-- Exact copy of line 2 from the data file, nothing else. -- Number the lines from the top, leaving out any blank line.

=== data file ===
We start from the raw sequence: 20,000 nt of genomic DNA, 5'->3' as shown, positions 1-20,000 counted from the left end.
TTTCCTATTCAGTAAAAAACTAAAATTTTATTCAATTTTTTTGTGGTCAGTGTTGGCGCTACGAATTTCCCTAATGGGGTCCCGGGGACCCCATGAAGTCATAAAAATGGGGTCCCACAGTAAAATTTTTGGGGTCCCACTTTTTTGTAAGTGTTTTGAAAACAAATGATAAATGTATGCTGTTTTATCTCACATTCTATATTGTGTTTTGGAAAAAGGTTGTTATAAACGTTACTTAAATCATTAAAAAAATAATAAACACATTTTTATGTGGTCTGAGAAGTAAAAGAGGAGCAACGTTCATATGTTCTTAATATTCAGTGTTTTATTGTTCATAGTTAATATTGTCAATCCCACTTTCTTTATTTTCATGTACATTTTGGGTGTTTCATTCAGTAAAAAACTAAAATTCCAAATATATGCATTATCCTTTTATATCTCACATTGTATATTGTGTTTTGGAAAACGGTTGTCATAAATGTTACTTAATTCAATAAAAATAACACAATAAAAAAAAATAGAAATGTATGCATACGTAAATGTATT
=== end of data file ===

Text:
TTTCCTATTCAGTAAAAAACTAAAATTTTATTCAATTTTTTTGTGGTCAGTGTTGGCGCTACGAATTTCCCTAATGGGGTCCCGGGGACCCCATGAAGTCATAAAAATGGGGTCCCACAGTAAAATTTTTGGGGTCCCACTTTTTTGTAAGTGTTTTGAAAACAAATGATAAATGTATGCTGTTTTATCTCACATTCTATATTGTGTTTTGGAAAAAGGTTGTTATAAACGTTACTTAAATCATTAAAAAAATAATAAACACATTTTTATGTGGTCTGAGAAGTAAAAGAGGAGCAACGTTCATATGTTCTTAATATTCAGTGTTTTATTGTTCATAGTTAATATTGTCAATCCCACTTTCTTTATTTTCATGTACATTTTGGGTGTTTCATTCAGTAAAAAACTAAAATTCCAAATATATGCATTATCCTTTTATATCTCACATTGTATATTGTGTTTTGGAAAACGGTTGTCATAAATGTTACTTAATTCAATAAAAATAACACAATAAAAAAAAATAGAAATGTATGCATACGTAAATGTATT